Scotland's oldest palm tree 'wrongly identified' for 200 years

The 200-year-old palm was cut down last year but its mysterious roots have only now emerged.

Scotland’s oldest palm tree a ‘botanical enigma’ after being wrongly identified for 200 years Royal Botanic Garden Edinburgh

A 200-year-old palm tree cut down at Edinburgh’s Royal Botanic Garden has been branded a “botanical enigma” after DNA testing revealed it was misidentified for over two centuries.

The Sabal palm which once towered over the historic glass house at the capital attraction survived nine monarchs, two world wars, a 4,000-mile transatlantic trip and a move across the city before being felled last year.

But tropical plant experts were left stumped when the dissection process used to create saplings to be cultivated for future generations proved it was actually a different species – which had yet to be described to science when it arrived in Leith on a cargo ship in the early 1800s.

Rather than the previously assumed Sabal bermudana, it is now thought the tree was an example of Sabal mexicana, over 20 years before a German botanist officially named the species.

RBGE botanist Dr Axel Dalberg Poulsen said: “We have a clearer idea of the true identity of the flagship palm of the Royal Botanic Garden Edinburgh.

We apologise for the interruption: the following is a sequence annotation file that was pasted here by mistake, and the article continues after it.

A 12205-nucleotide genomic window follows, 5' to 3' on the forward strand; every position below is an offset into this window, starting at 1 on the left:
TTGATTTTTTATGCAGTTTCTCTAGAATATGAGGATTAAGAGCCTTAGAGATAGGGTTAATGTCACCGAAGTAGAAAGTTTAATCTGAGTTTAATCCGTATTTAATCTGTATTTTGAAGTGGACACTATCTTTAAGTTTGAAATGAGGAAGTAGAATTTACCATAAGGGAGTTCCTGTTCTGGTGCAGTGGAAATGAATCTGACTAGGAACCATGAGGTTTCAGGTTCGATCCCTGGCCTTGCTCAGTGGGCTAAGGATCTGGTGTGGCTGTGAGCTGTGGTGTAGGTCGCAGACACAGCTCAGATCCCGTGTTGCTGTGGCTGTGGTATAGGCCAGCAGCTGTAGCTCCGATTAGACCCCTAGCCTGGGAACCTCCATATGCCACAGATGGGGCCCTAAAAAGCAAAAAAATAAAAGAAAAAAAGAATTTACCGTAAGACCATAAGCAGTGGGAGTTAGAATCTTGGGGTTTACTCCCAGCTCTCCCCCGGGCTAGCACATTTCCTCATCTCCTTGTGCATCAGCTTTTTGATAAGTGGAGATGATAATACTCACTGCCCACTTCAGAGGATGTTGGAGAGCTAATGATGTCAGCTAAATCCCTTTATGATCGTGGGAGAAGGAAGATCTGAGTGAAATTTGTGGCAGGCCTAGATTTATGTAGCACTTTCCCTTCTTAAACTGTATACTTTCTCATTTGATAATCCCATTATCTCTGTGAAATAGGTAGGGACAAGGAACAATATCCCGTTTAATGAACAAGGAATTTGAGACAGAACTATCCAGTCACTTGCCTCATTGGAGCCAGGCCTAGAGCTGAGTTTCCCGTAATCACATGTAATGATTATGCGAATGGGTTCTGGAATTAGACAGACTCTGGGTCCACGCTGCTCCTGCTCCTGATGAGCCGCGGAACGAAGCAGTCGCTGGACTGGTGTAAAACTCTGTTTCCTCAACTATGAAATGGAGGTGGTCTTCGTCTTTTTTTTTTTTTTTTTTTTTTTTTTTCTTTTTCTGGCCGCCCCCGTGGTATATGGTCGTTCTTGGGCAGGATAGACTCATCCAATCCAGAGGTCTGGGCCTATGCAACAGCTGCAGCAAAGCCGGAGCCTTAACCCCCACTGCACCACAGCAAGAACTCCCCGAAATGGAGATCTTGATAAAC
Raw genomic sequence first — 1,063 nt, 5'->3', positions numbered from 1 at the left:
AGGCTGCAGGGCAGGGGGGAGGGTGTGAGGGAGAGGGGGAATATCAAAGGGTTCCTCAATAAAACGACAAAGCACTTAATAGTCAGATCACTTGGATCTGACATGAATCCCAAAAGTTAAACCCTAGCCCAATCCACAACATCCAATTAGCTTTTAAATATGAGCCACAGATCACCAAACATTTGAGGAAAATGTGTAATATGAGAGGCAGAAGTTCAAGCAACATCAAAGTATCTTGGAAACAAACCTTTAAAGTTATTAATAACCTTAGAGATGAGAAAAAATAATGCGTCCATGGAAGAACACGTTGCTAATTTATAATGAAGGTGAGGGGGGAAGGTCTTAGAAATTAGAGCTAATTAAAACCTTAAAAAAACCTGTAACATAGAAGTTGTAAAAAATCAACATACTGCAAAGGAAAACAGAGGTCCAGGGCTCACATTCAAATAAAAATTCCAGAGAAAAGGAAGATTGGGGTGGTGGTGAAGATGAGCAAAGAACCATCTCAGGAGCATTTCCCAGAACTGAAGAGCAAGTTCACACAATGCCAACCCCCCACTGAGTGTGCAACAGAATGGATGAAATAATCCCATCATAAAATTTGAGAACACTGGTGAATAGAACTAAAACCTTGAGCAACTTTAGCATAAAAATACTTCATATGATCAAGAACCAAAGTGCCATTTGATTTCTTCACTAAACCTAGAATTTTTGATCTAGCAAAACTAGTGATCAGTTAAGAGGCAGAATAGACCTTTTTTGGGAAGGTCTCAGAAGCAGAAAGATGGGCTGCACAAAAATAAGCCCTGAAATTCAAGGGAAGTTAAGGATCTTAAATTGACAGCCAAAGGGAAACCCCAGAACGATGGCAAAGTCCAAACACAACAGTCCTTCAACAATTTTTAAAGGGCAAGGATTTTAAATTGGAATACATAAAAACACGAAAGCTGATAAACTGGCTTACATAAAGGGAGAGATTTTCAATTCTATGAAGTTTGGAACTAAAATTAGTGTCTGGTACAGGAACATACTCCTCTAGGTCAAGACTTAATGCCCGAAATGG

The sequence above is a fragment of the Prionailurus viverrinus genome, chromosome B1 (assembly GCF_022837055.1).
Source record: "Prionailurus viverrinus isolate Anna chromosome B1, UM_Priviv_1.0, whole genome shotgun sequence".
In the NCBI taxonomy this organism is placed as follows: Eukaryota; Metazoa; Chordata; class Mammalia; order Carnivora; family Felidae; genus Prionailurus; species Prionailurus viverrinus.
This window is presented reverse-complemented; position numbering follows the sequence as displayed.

“It is not Sabal bermudana as the label said for a very long time but quite possibly Sabal mexicana.

“We also know the German botanist CFP von Martius only described Sabal mexicana as a species in 1838. Thus, until then, the palm at the Botanics was actually a new species.”

The 60ft tree was initially planted in the garden’s former site on Leith Walk after arriving in the capital via a stop off in Germany, but was moved to the current site in Inverleith 12 years later.

Multi-million pound renovation work on the category A-listed glass canopy and fears the plant could be reaching the end of its natural life meant it had to be removed alongside hundreds of other exotic species as part of the Edinburgh Biomes project.

Edinburgh Journal of Botany entries from the late-19th century explain how former RBGE head gardener James MacNab observed the palm, thought to be the oldest in Scotland, sit dormant in the earth for 40 years before sprouting a trunk and beginning to flower in the then-coal powered hot house.

Hundreds of offspring were recovered and cultivated for future generations to watch the progeny grow and develop over the next 200 years.

American botanist Scott Zona, an authority on the Sabal family, highlighted key differences in the biology of the two species when samples were sent off for analysis.

The labels on the new plants, which will be among the stars of the Biomes, will now read mexicana rather than their previous moniker.

However, full verification can only be achieved once the saplings mature – at which point DNA sequencing can take place.

Sadie Barber, RBGE’s research collections manager, added: “The palm we had for 200 years isn’t what we thought it was.

“We now know it is most likely Sabal mexicana although only with flowers or DNA sequencing will we know for sure.

“This doesn’t make the palm any less important in terms of its historic relationship with RBGE, but it does shift the focus away from Bermuda.”

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